1. Tutu mentions Communism and Russians because just as apartheid claimed many lives in South Africa, communism too claimed many Russian lives. Both apartheid and communism regimes failed to observe rights of many innocent people. He criticizes of how U.S responds quickly to discriminations in Poland than it responds to South African’s sufferings. Tutu outlines different approaches by the U.S government when dealing with repressions of communism in Poland and apartheid in South Africa. According to him, U.S is fast to apply sanctions in Poland but reluctant to do the same in South Africa. During the cold war of 1945 to 1970, Soviet Union spread the ideology of communism around Europe and China while U.S allied itself with capitalist countries. They restricted trade and contact between each other. This made them back different countries during wars or other repressions, including Vietnam and Angola.

  1. According to Tutu, the new constitution is not progressive since it is an agent of political exclusion. The blacks, who make up 73 percent of South Africa`s population, have no part in it as it mentions them in few areas. Thus the constitution is instead helping in spreading racism and ethnicity. Tutu says that constructive engagement has worsened the situation in S.A just as it did in Namibia and Angola. Under the policy, people continue to die and suffer since it is an unmitigated disaster for the black people. To him, apartheid and Naziism are evil, immoral, and un-Christian those utilize evil, immoral, and un-Christian ways. It is also immoral, evil, and un-Christian for Reagan’s administration to support apartheid.

  1. Solomon tells Tutu that Buthelezi, Reverend Hendrickse and Boesak who are South African leaders have different views to that of Tutu. In his reply, Tutu tells Solomon that the people he mentions could not be categorized as those saying constructive engagement is good nor to all members of UDF, or trade union leaders. He adds that the blacks Solomon refers to may be people operating within the system.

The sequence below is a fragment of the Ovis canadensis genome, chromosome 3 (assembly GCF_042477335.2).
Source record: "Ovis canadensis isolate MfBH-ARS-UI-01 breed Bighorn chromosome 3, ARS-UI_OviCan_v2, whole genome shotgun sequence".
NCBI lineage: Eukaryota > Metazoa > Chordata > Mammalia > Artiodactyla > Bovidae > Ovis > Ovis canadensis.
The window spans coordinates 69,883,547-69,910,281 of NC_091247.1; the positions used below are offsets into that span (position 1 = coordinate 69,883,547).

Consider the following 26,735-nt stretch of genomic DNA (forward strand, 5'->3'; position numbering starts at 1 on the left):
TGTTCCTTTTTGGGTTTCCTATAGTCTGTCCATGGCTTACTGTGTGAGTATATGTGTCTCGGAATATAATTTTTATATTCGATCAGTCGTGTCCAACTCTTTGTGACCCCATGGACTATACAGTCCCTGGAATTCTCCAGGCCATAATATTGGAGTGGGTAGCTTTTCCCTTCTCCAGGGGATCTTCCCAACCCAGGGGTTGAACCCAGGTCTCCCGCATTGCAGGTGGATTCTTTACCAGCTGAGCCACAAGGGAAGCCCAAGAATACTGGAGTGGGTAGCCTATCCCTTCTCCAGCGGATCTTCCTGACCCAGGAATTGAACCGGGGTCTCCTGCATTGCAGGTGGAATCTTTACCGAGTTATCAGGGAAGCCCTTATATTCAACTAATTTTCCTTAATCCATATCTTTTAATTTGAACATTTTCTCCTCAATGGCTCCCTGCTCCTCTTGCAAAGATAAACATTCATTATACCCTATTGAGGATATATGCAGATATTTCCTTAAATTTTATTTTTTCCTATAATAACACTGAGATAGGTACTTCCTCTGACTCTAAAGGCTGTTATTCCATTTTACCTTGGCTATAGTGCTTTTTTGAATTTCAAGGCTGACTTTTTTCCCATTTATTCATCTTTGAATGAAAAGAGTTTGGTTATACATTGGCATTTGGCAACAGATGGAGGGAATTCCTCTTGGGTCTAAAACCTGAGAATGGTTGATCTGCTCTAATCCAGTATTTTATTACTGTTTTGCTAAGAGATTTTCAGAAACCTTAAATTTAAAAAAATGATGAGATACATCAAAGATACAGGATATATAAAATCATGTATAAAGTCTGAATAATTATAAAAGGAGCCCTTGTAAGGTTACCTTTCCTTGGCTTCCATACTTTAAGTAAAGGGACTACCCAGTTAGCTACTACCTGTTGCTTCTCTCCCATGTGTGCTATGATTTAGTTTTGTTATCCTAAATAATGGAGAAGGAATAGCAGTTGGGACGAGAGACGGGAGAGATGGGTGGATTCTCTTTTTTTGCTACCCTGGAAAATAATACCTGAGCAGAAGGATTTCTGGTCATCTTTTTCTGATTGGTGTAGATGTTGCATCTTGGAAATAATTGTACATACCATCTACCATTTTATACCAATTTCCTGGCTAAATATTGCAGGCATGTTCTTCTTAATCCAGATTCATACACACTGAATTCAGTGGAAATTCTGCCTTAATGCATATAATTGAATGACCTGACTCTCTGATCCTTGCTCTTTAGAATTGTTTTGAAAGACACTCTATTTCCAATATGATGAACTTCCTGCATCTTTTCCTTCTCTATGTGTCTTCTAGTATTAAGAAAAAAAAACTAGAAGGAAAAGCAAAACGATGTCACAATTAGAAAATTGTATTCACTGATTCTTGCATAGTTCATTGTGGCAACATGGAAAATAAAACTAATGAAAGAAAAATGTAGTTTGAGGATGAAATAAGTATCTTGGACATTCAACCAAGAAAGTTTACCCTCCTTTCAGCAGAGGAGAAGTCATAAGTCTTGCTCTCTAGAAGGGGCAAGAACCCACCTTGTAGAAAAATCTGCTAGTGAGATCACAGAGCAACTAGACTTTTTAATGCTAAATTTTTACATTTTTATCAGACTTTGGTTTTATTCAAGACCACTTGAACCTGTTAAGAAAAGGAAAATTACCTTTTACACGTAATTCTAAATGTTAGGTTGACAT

Part 3

  1. According to Reagan, those supporting the sanctions are immoral, as supporting it is bringing suffering to black workers through hunger. Tutu states that those supporting constructive engagement have adopted an immoral position, which has made them immoral, evil, and un-Christian. Tutu and Reagan agree that apartheid is a bad practice.

They can agree on several statements

  1. Apartheid is immoral

  2. All people regardless of color or race should enjoy equality and freedom

  3. Apartheid laws should be eliminated and see to it that political prisoners such as Nelson Mandela are released.

  1. The two speakers refer to same information about apartheid and ways of removing it. Reagan, however, looks at the issue in a different way. He is concerned about the suffering of black South Africans due to sanction. His moral view focuses on ensuring the blacks have food and drink by retaining their works through constructive engagement, but all Reagan talks are economic speculations. Tutu, on the other hand, does not take a constructive engagement as an agent of change. He mentions real issues such as the killing of white and black children. He shows the adverse effects of the policy that Reagan fails to show. He questions why Reagan is opposed to using of sanctions in South Africa similar to those U.S employed in Poland. I agree with Reagan`s speech that economic sanctions would bring more sufferings to the blacks. The closing of West industries and businesses means loss of employment by the blacks that means increased suffering to the people U.S is trying to assist.


NY003World History Since 1500 Africa after 1945. Retrieved fromhttps://academy.platoweb.com/PublicWelcome.aspx

Close Menu